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One question that has haunted the Catholic Church from the very beginning is about the way divine and human are related in the person of Jesus Christ. The differences in doctrines have lead to the creation of Assyrian Church of the East and Oriental Orthodox Church. The Council of Chalcedon in AD 451 has accepted Dyophysitism as the accepted Catholic doctrine. But is this the final stand made by the Catholic Church? Or did any post Chalcedonian councils further clarified this matter? This being such a sensitive topic could any one please explain the official Catholic position on the nature of Christ?

  • It's interesting to me that after thousands of years this is still a question. Behold, mine house is a house of order, saith the Lord God, and not a house of confusion. As confusing as the trinity is, why do people still choose to believe in it? The true nature of Christ is simple to understand. – ShemSeger Aug 25 '14 at 18:15
  • @ShemSeger What is the true nature of Christ and from which Christianity is this nature you speak of? – user13992 Aug 25 '14 at 19:06
  • @FMShyanguya Jesus Christ, the Son of God. This is the simple truth restored to the earth by our Lord Jesus Christ through his latter-day prophets. – ShemSeger Aug 25 '14 at 21:05
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    @ShemSeger Thank you ... Ah! the Mormon view. – user13992 Aug 25 '14 at 23:19
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Modern Catholic christology describes a Hypostatic union.

Wikipedia discusses briefly how this is historically related to Dyophisitism:

Theodore of Mopsuestia [argued] that in Christ there were two natures (dyophysite) (human and divine) and two hypostases (in the sense of "essence" or "person") that co-existed. However in Theodore's time the word hypostasis could be used in a sense synonymous with ousia (which clearly means "essence" rather than "person") as it had been used by Origen and Tatian.

So the short answer to your question appears to be that, yes, this is still the view held by Catholicism, but it has been refined over the last 1500 years.

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Yes, there were subsequent ecumenical councils that dealt with the matter. As explained in the Catechism of the Catholic Church, paragraph 468:

After the Council of Chalcedon, some made of Christ’s human nature a kind of personal subject. Against them, the fifth ecumenical council at Constantinople in 553 confessed that "there is but one hypostasis [or person], which is our Lord Jesus Christ, one of the Trinity." Thus everything in Christ’s human nature is to be attributed to his divine person as its proper subject, not only his miracles but also his sufferings and even his death: "He who was crucified in the flesh, our Lord Jesus Christ, is true God, Lord of glory, and one of the Holy Trinity."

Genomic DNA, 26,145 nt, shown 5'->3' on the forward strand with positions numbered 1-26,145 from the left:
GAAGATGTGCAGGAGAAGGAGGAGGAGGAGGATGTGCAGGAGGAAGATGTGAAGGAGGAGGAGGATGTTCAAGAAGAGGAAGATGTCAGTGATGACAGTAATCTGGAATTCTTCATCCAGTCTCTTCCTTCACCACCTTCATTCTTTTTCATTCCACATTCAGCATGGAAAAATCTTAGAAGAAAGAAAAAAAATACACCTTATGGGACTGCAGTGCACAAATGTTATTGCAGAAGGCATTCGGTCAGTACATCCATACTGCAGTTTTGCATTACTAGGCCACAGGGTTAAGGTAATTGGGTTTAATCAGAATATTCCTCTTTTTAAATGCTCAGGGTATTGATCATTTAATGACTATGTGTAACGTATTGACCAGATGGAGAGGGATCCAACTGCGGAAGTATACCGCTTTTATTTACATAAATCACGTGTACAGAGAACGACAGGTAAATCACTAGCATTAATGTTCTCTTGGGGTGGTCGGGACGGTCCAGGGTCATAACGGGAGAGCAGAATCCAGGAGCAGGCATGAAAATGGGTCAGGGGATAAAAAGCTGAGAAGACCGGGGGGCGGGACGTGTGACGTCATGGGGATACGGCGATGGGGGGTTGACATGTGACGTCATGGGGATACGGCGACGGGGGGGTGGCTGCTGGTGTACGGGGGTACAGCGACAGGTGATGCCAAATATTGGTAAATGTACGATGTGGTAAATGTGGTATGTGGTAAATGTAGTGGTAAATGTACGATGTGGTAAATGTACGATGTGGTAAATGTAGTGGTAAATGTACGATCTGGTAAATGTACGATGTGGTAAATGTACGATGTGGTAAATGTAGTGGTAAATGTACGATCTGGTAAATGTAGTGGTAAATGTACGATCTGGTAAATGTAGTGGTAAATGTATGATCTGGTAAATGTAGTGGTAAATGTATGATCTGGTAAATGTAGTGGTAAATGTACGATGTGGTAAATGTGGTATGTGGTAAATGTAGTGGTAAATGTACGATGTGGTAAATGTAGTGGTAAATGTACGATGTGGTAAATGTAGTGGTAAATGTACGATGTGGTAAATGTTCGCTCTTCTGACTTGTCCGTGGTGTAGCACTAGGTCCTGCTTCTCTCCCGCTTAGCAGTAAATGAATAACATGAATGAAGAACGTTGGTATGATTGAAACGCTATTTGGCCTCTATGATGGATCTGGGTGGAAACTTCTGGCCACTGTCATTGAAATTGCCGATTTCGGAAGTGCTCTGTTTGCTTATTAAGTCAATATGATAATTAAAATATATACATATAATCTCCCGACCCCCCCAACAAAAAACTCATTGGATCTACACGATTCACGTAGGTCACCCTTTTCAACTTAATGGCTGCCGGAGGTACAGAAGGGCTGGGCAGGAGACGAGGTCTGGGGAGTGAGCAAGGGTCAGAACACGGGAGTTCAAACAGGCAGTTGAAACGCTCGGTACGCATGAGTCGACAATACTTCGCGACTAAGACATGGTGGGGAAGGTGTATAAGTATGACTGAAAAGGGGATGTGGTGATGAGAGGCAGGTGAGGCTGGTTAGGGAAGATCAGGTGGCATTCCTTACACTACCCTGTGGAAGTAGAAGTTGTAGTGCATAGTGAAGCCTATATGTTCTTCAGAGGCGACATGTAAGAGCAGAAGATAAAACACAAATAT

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The official Christological view of Catholic Church is dogmatized in her twenty one Ecumenical Councils. Council of Florence in relation to the eternal procession of the Holy Spirit from the Father through the Son is indispensable for Catholic. In those councils, the same Apostolic faith passed down from the Apostles are kept. That the whole and only person of Christ is the Logos, a divine person. Who has two natures: divine and human. This is why we Catholic call the virgin Mary, Theotokos (Greek for Mother of God). Because the one she gave birth is not merely a human nature but a divine person, the Logos. Nature can't be conceived but a person does. Because the Spirit proceeds from the Father through the Son, visible ecclesial communion with the Church of Rome is important. While regarding the relationship between Catholic with other separated brethren progress in ecumenical dialogues have been made significantly including the last meeting between Pope Francis and Patriarch Bartholomew of Constantinople to commemorate the mutual annulment of anathemas in 1054.

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The Church's official view is that this sure is an important question, and you should probably go try and come closer to the truth of it through prayer, fasting, and participation in the Church. The most common verbalized approximation to an answer to this question is that Christ is both Fully God and Fully Man, but this, the Church confesses, is a poor shadow of a description of just one aspect of Christ's nature.

The titles of Christ give some insight into Christ's nature as well, and some of them, revealed in the scriptures, can be found here, though there are many, many others.

Even the nature of His name is the subject of prayer and theoria in the Church, as can be read about here.

In the end, as with nearly all great theological questions, the Church teaches that only theoria can profitably approach the answer, and thus everyone must come to learn the Truth themselves, through the development of their faith over the course of their lives. This question, a manifestation of the desire to know and understand the nature of Our Lord and Savior, Jesus, who is the Christ, and, indeed, the whole of the Trinity by extension (for how can one understand the Son unless he understands the Father? Everything the Son has is from the Father, and they are of one substance, inseparable) is regarded as perhaps the most important of the Mysteries:

The Mystery of Faith

Russian Orthodox Icon of the Holy Trinity

  • Yup! I remember trying to find a way to work that into my answer, but I think in the end it's counter productive. – the dark wanderer Feb 26 '17 at 8:08
  • Yeah, I was pondering the same thing, and arrived at the same conclusion. – KorvinStarmast Feb 26 '17 at 16:35

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